You Hold Me Up teaches children and their guardians about the importance of empathy and why we should consider the feelings of others in our everyday actions. It will help your littlest ones to develop an understanding of respect and empathy.

Nibi’s Water Song, by Sunshine Tenasco, illustrated by Chief Lady Bird. OCLC 1080643036 (French translation by Hélène Rioux: Nibi a soif, très soif, OCLC 1083095552)

In a child-friendly way, Nibi explains why it is so important for everyone to have clean water. Through beautiful illustrations, an unlikely character—her hair—explains Nibi’s feelings and journey! As the communities learn to listen and communicate with each other, they come together to ensure that all Canadians have access to clean, healthy water.

Sometimes I Feel Like a Fox, by Danielle Daniel. OCLC 1022939643 (French translation: Parfois je suis un renard, OCLC 989789937)

A beautiful introduction to the Anishinaabe tradition of totem animals. Children explain in their own words why they feel connected to certain animals. For each chosen animal, there is an adorable illustrated image of the child as his or her totem animal.

A Children’s Guide to Arctic Butterflies, by Mia Pelletier, illustrated by Danny Christopher. OCLC 1004529871

If you thought that only polar bears and rabbits lived above the treeline, think again! Arctic butterflies are real, unlike mythical North American “house hippos.” This book is a fact-filled, beautifully illustrated journey into the world of the resilient butterflies of the North.

Colour photograph of six books placed in a stack.

A sample of the variety of books held in the Library and Archives Canada collection. Photo credit: Tom Thompson

The Gathering, by Theresa Meuse-Dallien, illustrated by Arthur Stevens. OCLC 966404621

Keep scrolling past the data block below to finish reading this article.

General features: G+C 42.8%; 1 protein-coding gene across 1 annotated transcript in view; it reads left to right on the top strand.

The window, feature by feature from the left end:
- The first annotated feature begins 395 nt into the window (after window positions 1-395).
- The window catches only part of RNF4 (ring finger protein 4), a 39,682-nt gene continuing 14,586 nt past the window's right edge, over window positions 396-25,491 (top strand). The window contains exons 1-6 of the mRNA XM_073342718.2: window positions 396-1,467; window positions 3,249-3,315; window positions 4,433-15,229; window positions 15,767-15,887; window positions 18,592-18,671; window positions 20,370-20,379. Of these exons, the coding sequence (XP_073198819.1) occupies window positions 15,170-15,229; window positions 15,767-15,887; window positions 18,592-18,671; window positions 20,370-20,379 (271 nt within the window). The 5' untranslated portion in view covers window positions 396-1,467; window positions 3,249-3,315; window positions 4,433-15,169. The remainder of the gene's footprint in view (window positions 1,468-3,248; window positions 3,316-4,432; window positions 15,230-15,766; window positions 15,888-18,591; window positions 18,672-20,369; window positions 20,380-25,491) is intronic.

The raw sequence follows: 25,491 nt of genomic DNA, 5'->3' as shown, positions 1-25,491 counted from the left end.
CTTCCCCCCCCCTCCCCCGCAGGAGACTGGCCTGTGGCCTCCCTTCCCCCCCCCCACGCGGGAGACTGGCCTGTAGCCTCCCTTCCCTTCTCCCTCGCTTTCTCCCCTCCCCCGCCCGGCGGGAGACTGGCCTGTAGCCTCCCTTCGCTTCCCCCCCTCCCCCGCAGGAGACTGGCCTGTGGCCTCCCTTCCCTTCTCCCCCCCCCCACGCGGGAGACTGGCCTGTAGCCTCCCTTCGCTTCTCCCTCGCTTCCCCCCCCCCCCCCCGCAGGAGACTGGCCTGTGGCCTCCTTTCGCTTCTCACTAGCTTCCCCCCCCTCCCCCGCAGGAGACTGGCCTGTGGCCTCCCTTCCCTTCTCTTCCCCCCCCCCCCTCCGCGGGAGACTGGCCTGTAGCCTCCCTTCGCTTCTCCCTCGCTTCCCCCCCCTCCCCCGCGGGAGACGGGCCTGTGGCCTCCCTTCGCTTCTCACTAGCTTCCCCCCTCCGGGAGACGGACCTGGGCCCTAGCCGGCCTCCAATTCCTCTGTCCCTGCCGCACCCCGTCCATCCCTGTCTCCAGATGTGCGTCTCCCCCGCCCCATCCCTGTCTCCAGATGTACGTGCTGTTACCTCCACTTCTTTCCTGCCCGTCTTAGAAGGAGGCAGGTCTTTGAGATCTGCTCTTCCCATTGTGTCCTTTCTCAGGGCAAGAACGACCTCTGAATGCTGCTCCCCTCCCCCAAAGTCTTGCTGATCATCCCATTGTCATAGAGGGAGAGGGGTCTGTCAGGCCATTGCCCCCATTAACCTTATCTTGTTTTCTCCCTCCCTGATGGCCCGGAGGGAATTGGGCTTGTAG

Alex has never attended a spiritual gathering (mawiomi) and is feeling overwhelmed. Once she begins meeting Elders, she becomes more at ease; eventually, and most importantly, she finds her voice in a talking circle.

Mokatek et l’étoile disparue, by Dave Jenniss, illustrated by Claudie Côté Bergeron. (In French) OCLC 1080217733

Each night, to fall asleep, Mokatek loves to speak with the stars. He really enjoys telling his stories to the best and brightest star in the sky, the North Star! One day, his favourite star disappears, and he has to find it. In this book, the youngest of readers join Mokatek on a journey with his animal friends to find the brightest star and bring it back home.

Dragonfly Kites, by Thomson Highway, illustrated by Julie Flett. OCLC 1055555884

Dragonfly Kites is the second book in a magical trilogy by iconic author and playwright Thomson Highway. This bilingual book (English and Cree) is about two brothers who fly their kites during the day, but fly at night in their dreams. The brothers remind us about the beauty of using our imaginations!

Colour photograph of four books placed in a stack.

A sample of the variety of books held in the Library and Archives Canada collection. Photo credit: Tom Thompson

For pre-teens and teens

A Two-Spirit Journey: the Autobiography of a Lesbian Ojibwa-Cree Elder, by Ma-Nee Chacaby with Mary Louisa Plummer. OCLC 927382779 (French translation by Sophie M. Lavoie: Un parcours bispirituel : récit d’une aînée ojibwé-crie lesbienne, OCLC 1035313410) (Content warning: homophobia and transphobia)

This selection is a story of resilience and self-discovery. Ma-Nee Chacaby brings you on a journey through her life with humour, kindness and a willingness to accept oneself.

Trickster Drift, by Eden Robinson. OCLC 1035334241 (Content warning: drug use)